Time Out says
A small-screen masterpiece, Barry Jenkins’ ten-part book adaptation delivers a poetic, brutal excoriation of America’s racist past to throw a fierce light on its present
If it sounds damning to say that The Underground Railroad is emphatically not bingeable, it isn’t. Sure, you can binge it. The whole ten episode run is sitting on Amazon Prime right now ready to be wolfed down in its entirety – if you must. But trying to watch it in two, three or even four sittings is a lot. The bleakness will overwhelm the beauty; the flickers of hope that its creator, Barry Jenkins (Moonlight), has seeded throughout will be snuffed out amid its scorched landscapes and bursts of gut-churning violence. Each episode demands to be sat with, to be chewed over and discussed. Cumulatively, the effect is close to overwhelming.
In fact, that unbingeability may be the highest praise you can offer Jenkins’ landmark television series, a delicate thread of interlocking narratives that follow an enslaved woman called Cora (Thuso Mbedu) as she escapes her Georgia plantation, killing a white teenager in self-defence as she does, and heads north. If there’s any justice – and the series suggests that there probably isn’t – this rich adaptation of Colson Whitehead’s Pulitzer-winning book, a gorgeously rendered tale of American racism and human ugliness, as well as raw resilience, will find an audience for years to come.
As with Whitehead’s novel, the underground railroad itself is a metaphor made real here. IRL, the railroad was a network of conductors – most famously, Harriet Tubman – who helped spirit runaways out of the slave states and to the (relative) freedom of the north. Here, it’s a real place: a series of tunnels, tracks and secret entrances that transport the lucky few away from their cruel, racist plantation owners and their sunken-eyed, whip-brandishing overseers. With painterly compositions and eerie lighting, Jenkins imagines the railroad as a liminal space between slavery and freedom. It’s also a place where the story can take momentary refuge from its own horrors.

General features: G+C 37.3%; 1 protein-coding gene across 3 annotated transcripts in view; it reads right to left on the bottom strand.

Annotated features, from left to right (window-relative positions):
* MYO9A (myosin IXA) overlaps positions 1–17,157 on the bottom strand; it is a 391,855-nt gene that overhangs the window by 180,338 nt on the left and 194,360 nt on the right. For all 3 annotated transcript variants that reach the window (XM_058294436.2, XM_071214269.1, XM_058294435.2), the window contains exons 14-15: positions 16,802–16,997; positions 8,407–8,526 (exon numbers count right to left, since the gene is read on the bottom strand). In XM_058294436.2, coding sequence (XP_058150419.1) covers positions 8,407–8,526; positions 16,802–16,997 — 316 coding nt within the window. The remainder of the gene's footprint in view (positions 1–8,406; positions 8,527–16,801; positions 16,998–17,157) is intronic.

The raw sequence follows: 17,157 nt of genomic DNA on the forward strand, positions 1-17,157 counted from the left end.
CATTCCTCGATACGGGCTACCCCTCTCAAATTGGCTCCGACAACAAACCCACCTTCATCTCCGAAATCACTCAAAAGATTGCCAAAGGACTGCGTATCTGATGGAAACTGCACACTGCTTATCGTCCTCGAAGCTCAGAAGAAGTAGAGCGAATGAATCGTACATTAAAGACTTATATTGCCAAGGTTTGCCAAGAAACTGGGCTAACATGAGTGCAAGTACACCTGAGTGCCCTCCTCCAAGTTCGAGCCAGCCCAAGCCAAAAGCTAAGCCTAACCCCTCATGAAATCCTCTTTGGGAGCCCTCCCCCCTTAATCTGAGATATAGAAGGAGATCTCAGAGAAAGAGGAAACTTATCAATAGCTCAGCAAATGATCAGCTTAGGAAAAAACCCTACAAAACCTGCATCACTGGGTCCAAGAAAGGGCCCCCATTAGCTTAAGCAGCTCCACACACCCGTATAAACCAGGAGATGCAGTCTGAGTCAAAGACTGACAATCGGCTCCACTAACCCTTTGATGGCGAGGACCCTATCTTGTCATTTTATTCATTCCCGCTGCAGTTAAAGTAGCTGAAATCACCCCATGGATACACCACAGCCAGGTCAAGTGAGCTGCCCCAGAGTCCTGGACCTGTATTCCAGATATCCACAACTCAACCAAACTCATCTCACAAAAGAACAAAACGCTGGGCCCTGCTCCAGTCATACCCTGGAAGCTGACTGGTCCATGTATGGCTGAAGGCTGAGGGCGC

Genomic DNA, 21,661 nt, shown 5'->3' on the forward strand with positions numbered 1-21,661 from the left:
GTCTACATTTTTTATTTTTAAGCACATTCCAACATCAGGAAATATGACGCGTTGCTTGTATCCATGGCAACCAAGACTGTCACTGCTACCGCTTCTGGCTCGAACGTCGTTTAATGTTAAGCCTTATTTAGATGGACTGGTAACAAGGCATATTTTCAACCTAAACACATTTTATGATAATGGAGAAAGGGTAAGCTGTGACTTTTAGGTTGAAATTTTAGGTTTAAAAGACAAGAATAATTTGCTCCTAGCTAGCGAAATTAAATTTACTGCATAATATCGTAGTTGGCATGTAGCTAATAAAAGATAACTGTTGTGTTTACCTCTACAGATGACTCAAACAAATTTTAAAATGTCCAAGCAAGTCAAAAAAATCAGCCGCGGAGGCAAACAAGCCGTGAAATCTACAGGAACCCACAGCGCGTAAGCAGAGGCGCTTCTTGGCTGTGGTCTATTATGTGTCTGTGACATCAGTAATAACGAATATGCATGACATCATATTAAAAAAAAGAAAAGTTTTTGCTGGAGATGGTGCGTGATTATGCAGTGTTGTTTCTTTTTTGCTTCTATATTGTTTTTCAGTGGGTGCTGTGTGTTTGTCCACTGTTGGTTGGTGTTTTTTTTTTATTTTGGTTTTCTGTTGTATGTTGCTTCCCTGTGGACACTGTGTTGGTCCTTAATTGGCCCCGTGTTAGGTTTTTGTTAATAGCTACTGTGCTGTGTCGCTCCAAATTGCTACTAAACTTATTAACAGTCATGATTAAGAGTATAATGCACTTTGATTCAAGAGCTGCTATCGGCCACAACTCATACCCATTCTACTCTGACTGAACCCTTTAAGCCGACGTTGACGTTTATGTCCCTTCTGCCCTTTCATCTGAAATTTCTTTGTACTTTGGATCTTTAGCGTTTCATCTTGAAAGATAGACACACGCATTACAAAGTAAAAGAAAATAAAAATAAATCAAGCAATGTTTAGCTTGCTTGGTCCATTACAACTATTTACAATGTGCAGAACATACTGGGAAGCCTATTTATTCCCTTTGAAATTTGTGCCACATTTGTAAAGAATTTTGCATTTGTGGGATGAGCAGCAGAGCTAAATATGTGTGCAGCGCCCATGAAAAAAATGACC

This landmark adaptation of Colson Whitehead’s Pulitzer winner should find an audience for years to come
There are frequent visits to these magical-realist-feeling caverns, tunnels and stations as it wends its way from Georgia to South Carolina to North Carolina to Tennessee to Indiana (have a map handy), but most of The Underground Railroad plays out above ground. Here, Cora is pursued by a slave catcher Ridgeway (Joel Edgerton), for whom her capture – and that of her fellow runaway Caesar (Londoner Aaron Pierre) – becomes an almost spiritual pursuit. The fate of her mother (Londoner Sheila Atim), who fled the same plantation, ties the two together and becomes the series’ abiding mystery.
The cruelty on display is boundless. The first episode sets the tone with a horrific death scene that’s likely to recur in your nightmares. Whippings are shown in their full, flesh-tearing entirety. Brutal beatings are dished out, lives snuffed out on a whim, and one full-scale assault feels like it’s spilled out of Elem Klimov’s Holocaust classic Come and See. Black lives don’t matter in this abhorrent world and Jenkins is damned if he’s going to sugarcoat any of it.
But he also shows how the cancer of slavery consumes its host. The middle stretch (the bit where the binge viewer will begin to feel ground down) is a trudge through a burnt-out landscape where misery is a constant. Here, Jenkins’ leached-out palette suggests something almost post-apocalyptic. These Southern states have visited a moral ruin upon themselves that has infected the landscape. The monstrous Ridgeway is a creature of all this, and Jenkins and his five co-writers humanise him in order to condemn him more fully.
South African newcomer Mbedu is remarkable as Cora, but not a single note in a single performance rings false. Each episode brings new insights into the Black experience of 19th century America: its parlousness and despair, but also its sophistication, dreams and conflicts. Finding a place in this hostile land takes compromise and courage, but sometimes violence too. There is simply no escape from it.
It’s tough going at times but beautiful with it, not just in Jenkins’ visual poetry and composer Nicholas Britell’s haunting motifs, but in its moments of humanity and defiance. Cora is a compelling figure to follow through this landscape because she ebbs and flows through her nine or so hours on screen (there’s a couple of shorter episodes that sketch out key secondary characters), sometimes buffeted by fate but often with agency to fight back against her circumstances. Her suffering never feels exploitative; sharing in it never feels like an intrusion on a private tragedy. This, The Underground Railroad makes clear, is humanity’s tragedy.
On Amazon Prime now.